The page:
11-Year-Old Cancer Patient Rocco on the Road to Recovery

Rocco Pisani is on his way to recovery while wearing the clothes of his favorite hockey team. (Photo: Courtesy of Jamie Pisani)

WIDE CHANNEL – Rocco Pisani hits home runs on and off the field.

“I still make the most of every moment I have with family and friends,” Rocco said in early May.

Related: 11-Year-Old Finds Strength Through Acts Of Kindness As He Goes Through Cancer Remission

Last October, The Tablet shared the story of Rocco, an 11-year-old diagnosed with leukemia who celebrated his birthday at Cohen Children’s Medical Center while undergoing intensive chemotherapy.

Now he has been in maintenance – the second half of his treatment – and he is doing well.

Aspiring to become a personal trainer, Rocco is building his muscles to get back on the field doing what he loves: playing on the Catholic Youth Organization baseball team with St. Camillus-St. Virgil Parish in Rockaway Beach. He takes precautions while exercising, including wearing a mask, wearing a shield over his chemo port, and keeping an eye on his blood counts.

“It’s really fun,” Rocco said of playing team sports again. “They [my friends] were really excited to see me play again and it’s cool to be back in everything.”

The Pisanis learned of Rocco’s diagnosis a year ago last month, when fears of the coronavirus were still running high in the city. Rocco immediately began going to the hospital every 10 days for a three-day stay to receive first-line chemotherapy. The reason for optimism is that leukemia cells go undetected in Rocco’s bone marrow.

“It’s just such a relief,” said his mother, Jamie, “and we’re so happy and grateful that he can be a bit of a normal kid again.”

However, his treatment protocol still requires additional outpatient and inpatient chemotherapy for the next two and a half years, on a less frequent basis, to ensure that cancer does not return. Rocco takes chemo pills daily and weekly and goes to the hospital for treatment once a month.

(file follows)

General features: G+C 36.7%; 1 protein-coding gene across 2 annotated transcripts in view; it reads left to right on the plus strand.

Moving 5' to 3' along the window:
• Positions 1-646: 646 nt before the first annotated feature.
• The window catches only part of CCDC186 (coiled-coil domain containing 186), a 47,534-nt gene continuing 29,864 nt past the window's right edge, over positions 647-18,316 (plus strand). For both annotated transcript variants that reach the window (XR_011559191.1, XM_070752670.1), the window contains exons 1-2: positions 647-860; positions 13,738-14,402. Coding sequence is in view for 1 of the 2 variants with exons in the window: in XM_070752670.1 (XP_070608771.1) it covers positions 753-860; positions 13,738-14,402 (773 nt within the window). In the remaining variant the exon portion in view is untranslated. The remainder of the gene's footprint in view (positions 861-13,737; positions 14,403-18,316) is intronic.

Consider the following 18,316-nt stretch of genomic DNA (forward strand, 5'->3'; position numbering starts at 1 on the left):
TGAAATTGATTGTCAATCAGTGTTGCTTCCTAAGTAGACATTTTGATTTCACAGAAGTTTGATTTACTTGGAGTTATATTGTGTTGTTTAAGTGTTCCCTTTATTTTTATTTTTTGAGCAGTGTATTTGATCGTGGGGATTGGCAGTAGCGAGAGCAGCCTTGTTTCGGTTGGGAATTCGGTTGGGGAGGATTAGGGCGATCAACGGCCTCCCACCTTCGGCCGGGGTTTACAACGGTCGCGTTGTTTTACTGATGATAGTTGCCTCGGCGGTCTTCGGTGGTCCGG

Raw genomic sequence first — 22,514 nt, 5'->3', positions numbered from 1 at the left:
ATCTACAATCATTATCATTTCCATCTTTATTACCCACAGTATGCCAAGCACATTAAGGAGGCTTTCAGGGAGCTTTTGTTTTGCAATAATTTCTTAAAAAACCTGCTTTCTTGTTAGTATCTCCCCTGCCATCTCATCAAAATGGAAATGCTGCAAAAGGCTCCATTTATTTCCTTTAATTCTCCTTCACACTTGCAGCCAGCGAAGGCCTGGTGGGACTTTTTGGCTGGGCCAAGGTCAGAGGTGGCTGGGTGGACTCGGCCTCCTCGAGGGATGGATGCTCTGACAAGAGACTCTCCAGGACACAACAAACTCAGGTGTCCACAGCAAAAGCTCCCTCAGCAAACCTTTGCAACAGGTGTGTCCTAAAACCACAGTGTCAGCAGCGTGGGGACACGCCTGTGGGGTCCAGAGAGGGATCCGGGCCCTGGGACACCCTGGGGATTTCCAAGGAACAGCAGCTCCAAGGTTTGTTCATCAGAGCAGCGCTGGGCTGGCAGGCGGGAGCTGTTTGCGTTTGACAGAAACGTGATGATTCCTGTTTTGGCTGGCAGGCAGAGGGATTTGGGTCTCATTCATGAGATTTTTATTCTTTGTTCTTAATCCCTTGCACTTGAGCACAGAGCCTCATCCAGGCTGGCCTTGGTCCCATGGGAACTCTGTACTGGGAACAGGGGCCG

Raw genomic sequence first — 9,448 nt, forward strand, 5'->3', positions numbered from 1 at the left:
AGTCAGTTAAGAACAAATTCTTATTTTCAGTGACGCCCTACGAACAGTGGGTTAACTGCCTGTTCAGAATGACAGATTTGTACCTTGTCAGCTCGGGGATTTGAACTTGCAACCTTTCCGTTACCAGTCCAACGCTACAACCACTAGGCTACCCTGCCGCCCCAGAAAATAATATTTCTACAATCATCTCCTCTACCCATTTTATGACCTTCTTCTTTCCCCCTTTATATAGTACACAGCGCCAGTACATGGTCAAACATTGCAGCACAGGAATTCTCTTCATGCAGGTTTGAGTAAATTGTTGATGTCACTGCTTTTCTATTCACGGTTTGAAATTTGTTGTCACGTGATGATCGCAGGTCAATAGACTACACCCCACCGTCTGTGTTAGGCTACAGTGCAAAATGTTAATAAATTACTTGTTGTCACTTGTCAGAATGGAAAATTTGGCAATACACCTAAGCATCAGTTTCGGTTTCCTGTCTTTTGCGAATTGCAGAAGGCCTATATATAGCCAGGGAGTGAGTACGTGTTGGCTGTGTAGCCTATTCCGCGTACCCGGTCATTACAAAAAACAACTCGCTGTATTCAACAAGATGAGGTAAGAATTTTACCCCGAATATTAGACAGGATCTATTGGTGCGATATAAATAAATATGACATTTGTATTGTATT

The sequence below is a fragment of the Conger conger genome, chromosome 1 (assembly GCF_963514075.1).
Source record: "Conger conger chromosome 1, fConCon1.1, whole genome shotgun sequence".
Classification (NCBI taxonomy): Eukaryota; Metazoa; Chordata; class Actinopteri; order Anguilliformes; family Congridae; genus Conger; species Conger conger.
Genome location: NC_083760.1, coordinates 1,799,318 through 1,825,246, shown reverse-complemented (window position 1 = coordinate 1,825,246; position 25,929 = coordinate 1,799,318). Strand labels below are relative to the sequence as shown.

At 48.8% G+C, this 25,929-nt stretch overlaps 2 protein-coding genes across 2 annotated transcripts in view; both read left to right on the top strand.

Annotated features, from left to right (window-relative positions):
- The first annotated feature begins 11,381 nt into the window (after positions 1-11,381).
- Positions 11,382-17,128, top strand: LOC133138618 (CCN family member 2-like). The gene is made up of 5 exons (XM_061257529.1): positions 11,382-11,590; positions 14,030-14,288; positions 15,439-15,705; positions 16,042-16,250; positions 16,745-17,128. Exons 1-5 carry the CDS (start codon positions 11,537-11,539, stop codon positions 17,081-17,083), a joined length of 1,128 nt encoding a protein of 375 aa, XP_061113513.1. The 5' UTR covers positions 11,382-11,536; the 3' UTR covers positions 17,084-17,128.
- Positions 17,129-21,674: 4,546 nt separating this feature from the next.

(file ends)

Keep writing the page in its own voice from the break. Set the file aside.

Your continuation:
“He will then have an epidural every three months,” Jamie said, explaining that her son is still adjusting to the new drugs. “It still seems like a lot, but – to us – we feel like we’re on vacation because it’s not like we’re there [at the hospital] every day.”

Rocco Pisani and his sister Charlie watched their favorite hockey players beat the New York Rangers’ local rivals, the New Jersey Devils, 6-on-3 as part of a four-game series sweep for the New York team. (Photo: Courtesy of Jamie Pisani)

With summer just beginning, the Pisanis plan to continue looking at life from day to day, with Rocco’s health at the forefront. For now, their summer schedule includes biking, fishing, and spending time at the beach.

“Now that he’s in this easier phase, we’re just starting to leave the house for things other than the hospital,” Jamie said, pointing out that their first non-medical outing as a family during the pandemic was a New York Rangers-New Jersey Devils was match at Madison Square Garden in April.

“It almost felt a little weird because I was so crazy about COVID and wasn’t going anywhere,” Rocco said after attending the hockey game. “When we went to the game it felt normal again.”

Rocco remains committed to helping children his age who have been diagnosed with cancer. He’s face-timed other such kids, letting them know they’re not alone when dealing with their own diagnoses. He has also donated 300 multi-colored pill boxes to help them keep track of their medications when they get home from the hospital.

“Making even one person laugh makes me happy,” said Rocco. “It’s just a really good feeling to know that you’re helping someone in some way and that you can make what they’re going through better.”

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